If one knows they are going to get credit for getting things, and that someone different gets the blame when things are taken away, then one will single-mindedly focus just on getting things. I'm not blaming a legislator for this, but just highlighting the unusual incentive system that exists for a legislator to focus on things for the district as opposed to the overall bottom line in our budget. We are the only state in the nation with a Budget and Control Board, and when bad economic times come our way, the legislative body has handed to this small group the responsibility of making across-the-board budget cuts. So when economic times are rolling, a member can legitimately say to a constituent, "I got you this project or funding." And when economic times are less robust, a member can point the finger at the Budget and Control Board that cut the constituent's favored project.
The only way to begin to change this dynamic so that our political system is more reticent about overspending is indeed to have members dealing with budget issues both when the tide rises and falls. This is particularly the case given the fact that we have $27 billion in unfunded political promises that go well beyond the budget shortfalls of this year.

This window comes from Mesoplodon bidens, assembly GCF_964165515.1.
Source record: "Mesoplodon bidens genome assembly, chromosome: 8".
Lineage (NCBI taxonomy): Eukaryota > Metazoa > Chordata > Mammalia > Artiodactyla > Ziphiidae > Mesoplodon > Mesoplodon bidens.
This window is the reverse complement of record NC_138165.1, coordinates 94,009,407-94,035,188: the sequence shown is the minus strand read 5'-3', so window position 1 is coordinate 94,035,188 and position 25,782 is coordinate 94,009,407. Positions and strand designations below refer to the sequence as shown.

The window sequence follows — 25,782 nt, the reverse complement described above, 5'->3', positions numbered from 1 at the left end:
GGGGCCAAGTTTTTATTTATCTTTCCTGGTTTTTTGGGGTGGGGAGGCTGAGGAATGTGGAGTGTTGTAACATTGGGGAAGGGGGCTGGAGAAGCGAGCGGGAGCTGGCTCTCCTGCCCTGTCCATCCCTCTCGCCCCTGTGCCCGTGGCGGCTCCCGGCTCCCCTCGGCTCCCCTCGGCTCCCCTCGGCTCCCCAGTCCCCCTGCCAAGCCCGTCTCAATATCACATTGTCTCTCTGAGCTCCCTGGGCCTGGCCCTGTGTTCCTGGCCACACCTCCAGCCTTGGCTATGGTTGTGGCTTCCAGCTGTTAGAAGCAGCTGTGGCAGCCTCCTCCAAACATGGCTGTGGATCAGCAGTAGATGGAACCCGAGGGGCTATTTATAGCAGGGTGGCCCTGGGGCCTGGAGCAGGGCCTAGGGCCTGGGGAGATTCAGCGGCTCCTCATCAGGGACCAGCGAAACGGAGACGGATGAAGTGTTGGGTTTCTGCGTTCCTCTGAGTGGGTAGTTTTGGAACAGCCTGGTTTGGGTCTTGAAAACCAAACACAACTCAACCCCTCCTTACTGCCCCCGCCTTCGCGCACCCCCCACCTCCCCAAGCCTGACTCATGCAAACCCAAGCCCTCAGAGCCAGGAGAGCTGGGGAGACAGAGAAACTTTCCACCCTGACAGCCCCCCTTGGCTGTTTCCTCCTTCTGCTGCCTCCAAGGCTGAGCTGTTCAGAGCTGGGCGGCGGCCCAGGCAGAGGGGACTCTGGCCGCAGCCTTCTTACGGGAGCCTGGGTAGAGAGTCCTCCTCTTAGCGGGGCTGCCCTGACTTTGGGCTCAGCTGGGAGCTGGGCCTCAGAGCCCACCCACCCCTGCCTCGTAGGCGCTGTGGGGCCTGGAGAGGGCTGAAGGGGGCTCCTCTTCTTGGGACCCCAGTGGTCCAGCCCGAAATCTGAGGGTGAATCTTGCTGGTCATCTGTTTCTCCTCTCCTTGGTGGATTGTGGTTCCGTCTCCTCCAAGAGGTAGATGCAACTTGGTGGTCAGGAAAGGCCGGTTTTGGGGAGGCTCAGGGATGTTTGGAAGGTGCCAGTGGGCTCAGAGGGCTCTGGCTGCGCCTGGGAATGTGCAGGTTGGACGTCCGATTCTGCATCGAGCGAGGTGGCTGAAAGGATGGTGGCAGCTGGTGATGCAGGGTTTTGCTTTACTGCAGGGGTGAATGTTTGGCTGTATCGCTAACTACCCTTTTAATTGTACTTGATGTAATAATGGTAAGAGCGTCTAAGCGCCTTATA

Finally, this is something that could be dealt with quickly by the Legislature. I've seen firsthand how in a few hours tens of millions of dollars in vetoes that we've offered could be dispensed with. If we wait on this until January it means there will be a de facto 1.5 percent across-the-board cut to all agencies. This doesn't make any sense when some agencies like Corrections or Education are already running deficits. It also makes no sense given the glaring differences in some spending categories. For instance, the Competitive Grants program is scheduled to spend $100,000 this fall to give German politicians a holiday at Myrtle Beach, and at the same time, the Department of Education is running shortfalls on fuel for school buses.
I won't belabor the point further, but I think targeted cuts now rather than later are vital to the priority-setting process essential in best using taxpayers dollars.
Earlier this year, my colleague Adrian offered very similar sentiments with regard to California's mammoth budget crunch, emphasizing the need for a TABOR-style tax and expenditure limitation to keep spending and revenue in line:
Everyone loves a silver bullet; the simple and easy solution to a tough problem. Gov. Arnold Schwarzenegger's silver bullet is a 10 percent across-the-board budget cut he hopes will erase the $16 billion deficit. If only it were that simple.